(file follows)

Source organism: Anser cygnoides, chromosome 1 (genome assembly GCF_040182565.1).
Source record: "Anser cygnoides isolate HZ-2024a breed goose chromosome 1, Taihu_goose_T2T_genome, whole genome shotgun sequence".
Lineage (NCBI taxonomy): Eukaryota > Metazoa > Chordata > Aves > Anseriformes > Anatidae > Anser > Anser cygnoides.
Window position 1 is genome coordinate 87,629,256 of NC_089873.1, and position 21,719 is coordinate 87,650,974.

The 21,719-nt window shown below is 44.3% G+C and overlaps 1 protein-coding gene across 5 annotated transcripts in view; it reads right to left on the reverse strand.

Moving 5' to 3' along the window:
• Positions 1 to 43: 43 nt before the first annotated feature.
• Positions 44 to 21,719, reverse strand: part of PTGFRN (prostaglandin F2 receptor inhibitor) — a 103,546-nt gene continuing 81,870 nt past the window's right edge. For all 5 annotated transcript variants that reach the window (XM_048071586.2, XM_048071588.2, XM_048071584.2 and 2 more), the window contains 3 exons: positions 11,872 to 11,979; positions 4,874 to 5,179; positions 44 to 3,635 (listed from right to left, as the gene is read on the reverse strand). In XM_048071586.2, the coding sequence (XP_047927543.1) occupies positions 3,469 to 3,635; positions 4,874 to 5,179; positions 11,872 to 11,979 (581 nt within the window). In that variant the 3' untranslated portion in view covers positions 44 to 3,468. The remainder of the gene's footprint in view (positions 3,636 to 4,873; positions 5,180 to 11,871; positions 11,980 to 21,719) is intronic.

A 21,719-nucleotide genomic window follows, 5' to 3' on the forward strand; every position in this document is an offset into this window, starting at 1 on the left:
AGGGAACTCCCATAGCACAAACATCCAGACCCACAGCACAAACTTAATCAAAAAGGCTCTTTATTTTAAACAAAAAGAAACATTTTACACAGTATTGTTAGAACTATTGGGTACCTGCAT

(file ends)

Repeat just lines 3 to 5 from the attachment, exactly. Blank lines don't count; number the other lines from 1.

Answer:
Lineage (NCBI taxonomy): Eukaryota > Metazoa > Chordata > Aves > Anseriformes > Anatidae > Anser > Anser cygnoides.
Window position 1 is genome coordinate 87,629,256 of NC_089873.1, and position 21,719 is coordinate 87,650,974.

The 21,719-nt window shown below is 44.3% G+C and overlaps 1 protein-coding gene across 5 annotated transcripts in view; it reads right to left on the reverse strand.